We propose a task based pose optimization method for modular mobile manipulators. The modular mobile manipulators are designed and prototyped by researchers at University of Waterloo. The intended application of the modular mobile manipulator is to assist urban search and rescue in unstructured environments. A single mobile manipulator with limited capability cannot achieve complex tasks in this application. When several modular mobile manipulators are linked to one another, they can perform complex tasks through decentralized collaboration. The focus of this research is to develop and simulate a task based pose optimization algorithm for several mobile robots linked by dexterous arms. A genetic algorithm is a bio-inspired optimization technique that mimics the process of evolution. In nature, many living organisms, such as ants and birds use genetic algorithms to forge for food and achieve complex tasks. The advantages of the genetic algorithm are its simplicity and effectiveness. The proposed genetic algorithm in this research optimizes the manipulability measure of the onboard mechanical manipulator arms. To verify the proposed task based pose optimization algorithm, a formation of three mobile manipulators serially connected through their onboard mechanical manipulators is considered in this research. The control architecture is organized into a three level hierarchy. On the top level, a human operator sends guiding commands to the lead module in the formation through a wireless communication channel. The median level control aims at optimizing the manipulator pose. The base level control is established with the input-output linearization. To add realistic considerations into the simulation environment, fractal terrains are generated with the popular Diamond-Square algorithm. The inclination angle of each mobile manipulator on the terrain is estimated through a four-point terrain-matching algorithm. The simulation is completed in MATLAB. Repetitive simulations are pursued in this research to confirm the simplicity and effectiveness of our approach to control machines that interact with the natural environment. The simulation program established in this research serves as a test environment for the task based pose optimization of modular mobile manipulators. The major contributions of this research are the optimization algorithm and the novel hardware design for the specified tasks.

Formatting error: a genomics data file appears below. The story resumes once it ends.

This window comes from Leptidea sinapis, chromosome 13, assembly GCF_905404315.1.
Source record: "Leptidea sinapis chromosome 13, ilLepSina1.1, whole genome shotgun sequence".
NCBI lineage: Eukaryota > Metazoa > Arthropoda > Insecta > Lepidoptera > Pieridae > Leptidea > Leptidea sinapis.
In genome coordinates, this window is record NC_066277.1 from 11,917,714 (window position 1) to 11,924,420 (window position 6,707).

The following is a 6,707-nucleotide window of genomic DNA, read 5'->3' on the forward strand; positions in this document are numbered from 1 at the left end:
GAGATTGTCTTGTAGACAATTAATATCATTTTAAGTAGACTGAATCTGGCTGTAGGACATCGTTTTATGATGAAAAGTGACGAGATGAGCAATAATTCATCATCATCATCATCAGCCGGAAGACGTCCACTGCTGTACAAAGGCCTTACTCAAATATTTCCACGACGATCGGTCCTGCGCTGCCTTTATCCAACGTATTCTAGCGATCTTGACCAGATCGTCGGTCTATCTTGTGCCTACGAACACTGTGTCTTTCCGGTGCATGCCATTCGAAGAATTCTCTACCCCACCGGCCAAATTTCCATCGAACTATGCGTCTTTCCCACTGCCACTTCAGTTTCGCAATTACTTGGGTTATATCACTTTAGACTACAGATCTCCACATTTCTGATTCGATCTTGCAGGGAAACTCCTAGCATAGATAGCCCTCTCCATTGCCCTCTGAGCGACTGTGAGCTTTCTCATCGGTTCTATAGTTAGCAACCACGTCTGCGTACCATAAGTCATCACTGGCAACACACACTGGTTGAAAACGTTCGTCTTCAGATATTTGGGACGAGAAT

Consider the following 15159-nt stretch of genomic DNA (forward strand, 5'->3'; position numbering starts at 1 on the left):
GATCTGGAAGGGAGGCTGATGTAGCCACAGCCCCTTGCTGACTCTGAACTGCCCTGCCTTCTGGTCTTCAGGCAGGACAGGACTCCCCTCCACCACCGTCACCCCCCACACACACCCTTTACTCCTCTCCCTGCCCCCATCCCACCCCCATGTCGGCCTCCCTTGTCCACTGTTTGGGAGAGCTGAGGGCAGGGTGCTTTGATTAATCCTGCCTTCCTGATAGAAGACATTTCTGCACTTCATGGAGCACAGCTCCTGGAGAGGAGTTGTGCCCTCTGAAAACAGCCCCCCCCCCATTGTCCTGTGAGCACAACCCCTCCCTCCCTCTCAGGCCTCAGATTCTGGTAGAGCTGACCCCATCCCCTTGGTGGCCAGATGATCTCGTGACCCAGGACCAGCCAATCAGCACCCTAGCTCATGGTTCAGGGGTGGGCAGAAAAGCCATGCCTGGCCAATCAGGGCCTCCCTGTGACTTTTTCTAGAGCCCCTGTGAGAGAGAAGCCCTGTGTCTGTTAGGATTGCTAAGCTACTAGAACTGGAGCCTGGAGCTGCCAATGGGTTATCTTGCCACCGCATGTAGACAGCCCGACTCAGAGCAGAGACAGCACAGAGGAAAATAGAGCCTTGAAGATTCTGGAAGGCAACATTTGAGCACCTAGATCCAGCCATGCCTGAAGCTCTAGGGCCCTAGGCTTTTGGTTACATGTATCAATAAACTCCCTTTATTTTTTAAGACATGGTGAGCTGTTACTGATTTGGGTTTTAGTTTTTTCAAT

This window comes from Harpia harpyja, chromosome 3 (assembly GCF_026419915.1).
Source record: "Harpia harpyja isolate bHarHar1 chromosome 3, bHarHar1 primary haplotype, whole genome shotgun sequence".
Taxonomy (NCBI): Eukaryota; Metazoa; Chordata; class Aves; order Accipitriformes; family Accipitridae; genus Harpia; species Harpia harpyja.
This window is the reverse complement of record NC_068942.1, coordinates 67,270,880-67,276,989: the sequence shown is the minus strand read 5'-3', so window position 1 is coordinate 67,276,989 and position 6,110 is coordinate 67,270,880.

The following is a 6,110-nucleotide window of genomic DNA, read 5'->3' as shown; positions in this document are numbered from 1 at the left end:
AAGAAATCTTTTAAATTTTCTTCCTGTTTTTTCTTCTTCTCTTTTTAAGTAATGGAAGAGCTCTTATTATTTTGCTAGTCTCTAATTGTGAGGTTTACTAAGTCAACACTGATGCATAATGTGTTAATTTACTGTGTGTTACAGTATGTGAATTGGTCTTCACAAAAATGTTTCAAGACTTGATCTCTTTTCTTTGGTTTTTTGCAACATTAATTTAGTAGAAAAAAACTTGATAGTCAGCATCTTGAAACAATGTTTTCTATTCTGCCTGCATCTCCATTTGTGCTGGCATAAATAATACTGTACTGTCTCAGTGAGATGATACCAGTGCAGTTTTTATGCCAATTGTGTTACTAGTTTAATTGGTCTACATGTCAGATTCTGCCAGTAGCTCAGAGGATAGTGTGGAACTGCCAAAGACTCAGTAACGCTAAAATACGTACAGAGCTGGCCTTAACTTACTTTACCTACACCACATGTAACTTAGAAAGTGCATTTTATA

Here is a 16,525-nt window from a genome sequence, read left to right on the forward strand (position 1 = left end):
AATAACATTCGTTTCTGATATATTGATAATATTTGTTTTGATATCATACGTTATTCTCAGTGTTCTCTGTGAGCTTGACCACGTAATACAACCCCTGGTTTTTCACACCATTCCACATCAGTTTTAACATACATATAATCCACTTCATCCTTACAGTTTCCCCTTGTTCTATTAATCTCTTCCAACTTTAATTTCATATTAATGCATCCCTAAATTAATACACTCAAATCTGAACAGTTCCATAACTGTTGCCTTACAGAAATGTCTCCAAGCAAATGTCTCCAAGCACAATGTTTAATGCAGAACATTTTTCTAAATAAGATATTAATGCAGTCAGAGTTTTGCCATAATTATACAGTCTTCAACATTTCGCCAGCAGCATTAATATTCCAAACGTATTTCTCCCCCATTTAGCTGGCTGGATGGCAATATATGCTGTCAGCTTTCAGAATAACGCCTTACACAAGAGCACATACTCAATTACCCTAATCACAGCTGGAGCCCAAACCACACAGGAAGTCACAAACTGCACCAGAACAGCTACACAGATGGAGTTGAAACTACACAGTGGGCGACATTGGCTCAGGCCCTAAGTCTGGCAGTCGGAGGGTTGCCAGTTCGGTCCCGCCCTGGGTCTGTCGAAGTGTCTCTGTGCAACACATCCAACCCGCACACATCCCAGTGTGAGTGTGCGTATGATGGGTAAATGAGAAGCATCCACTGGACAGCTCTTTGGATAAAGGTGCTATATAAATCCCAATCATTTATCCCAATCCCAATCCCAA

This content is only available via PDF.
You do not currently have access to this content.